by requerdanos (5997) Subscriber Badge on Tuesday February 27 2018, @03:31PM (#644644) Journal

      Your post has a pretty high drivel content, but I modded it "interesting" because I am thinking about subscribing to your newsletter.

    • (Score: 0) by Anonymous Coward on Tuesday February 27 2018, @05:11PM

      by Anonymous Coward on Tuesday February 27 2018, @05:11PM (#644676)

      Sorry I stopped at your user name, randians are known to have defective brains.

  • (Score: 0) by Anonymous Coward on Tuesday February 27 2018, @09:36AM (1 child)

    by Anonymous Coward on Tuesday February 27 2018, @09:36AM (#644544)

    -- Yours truly, small government lovin gun toting bible bashing meathead industy

    • (Score: 0) by Anonymous Coward on Tuesday February 27 2018, @02:51PM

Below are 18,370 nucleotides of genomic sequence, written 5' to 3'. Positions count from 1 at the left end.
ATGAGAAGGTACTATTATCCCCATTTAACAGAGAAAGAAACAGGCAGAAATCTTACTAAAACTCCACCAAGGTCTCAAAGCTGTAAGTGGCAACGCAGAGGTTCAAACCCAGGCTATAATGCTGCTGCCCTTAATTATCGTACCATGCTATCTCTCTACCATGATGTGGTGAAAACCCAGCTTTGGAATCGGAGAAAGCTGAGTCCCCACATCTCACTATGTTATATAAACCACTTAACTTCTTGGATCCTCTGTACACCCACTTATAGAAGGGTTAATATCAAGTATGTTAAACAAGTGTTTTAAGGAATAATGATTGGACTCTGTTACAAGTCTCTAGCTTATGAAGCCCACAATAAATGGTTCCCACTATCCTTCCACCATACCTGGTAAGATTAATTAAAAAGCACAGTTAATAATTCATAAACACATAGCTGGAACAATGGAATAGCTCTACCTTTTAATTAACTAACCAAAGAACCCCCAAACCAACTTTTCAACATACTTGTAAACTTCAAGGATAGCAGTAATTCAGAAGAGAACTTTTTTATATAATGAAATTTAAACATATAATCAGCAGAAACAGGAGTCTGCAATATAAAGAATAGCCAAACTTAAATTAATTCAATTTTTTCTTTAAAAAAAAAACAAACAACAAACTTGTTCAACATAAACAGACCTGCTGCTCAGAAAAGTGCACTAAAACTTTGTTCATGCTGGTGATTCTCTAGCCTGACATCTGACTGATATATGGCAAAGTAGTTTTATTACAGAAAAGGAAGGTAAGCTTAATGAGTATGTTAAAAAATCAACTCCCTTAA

by Anonymous Coward on Tuesday February 27 2018, @02:51PM (#644627)

      I see you are against trademark law.

      That's fine, just take some of this advil* and rest.

  • (Score: -1, Troll) by Anonymous Coward on Tuesday February 27 2018, @09:42AM

    by Anonymous Coward on Tuesday February 27 2018, @09:42AM (#644546)

    It is a jewish khazar deception. They mix everything together and fake everything. They are deceivers and this fake meat is a deception.

    Good on the meat producers, we need to properly define the deception and the real thing. We can call the fake meat "deception meat" so more people will see it is a jewish propaganda thing.

  • (Score: 2) by darnkitten on Tuesday February 27 2018, @09:13PM

    by darnkitten (1912) on Tuesday February 27 2018, @09:13PM (#644807)

    We already have "process cheese," "cheese food," "cheese spread," "cheese product" and Velveeta (a pasteurized process vaguely-cheese-like substance), which seem to sell along-side of "real" cheese.

    From what I understand, the opponents of processed cheese pushed for the label, "embalmed cheese," but the above more-market-friendly terms won out. I expect something similar will happen with meat--and good on it! I'd prefer to know how much soy filler (or water) is in my burger, or how much hot dog or roof rabbit is in my frankfurter...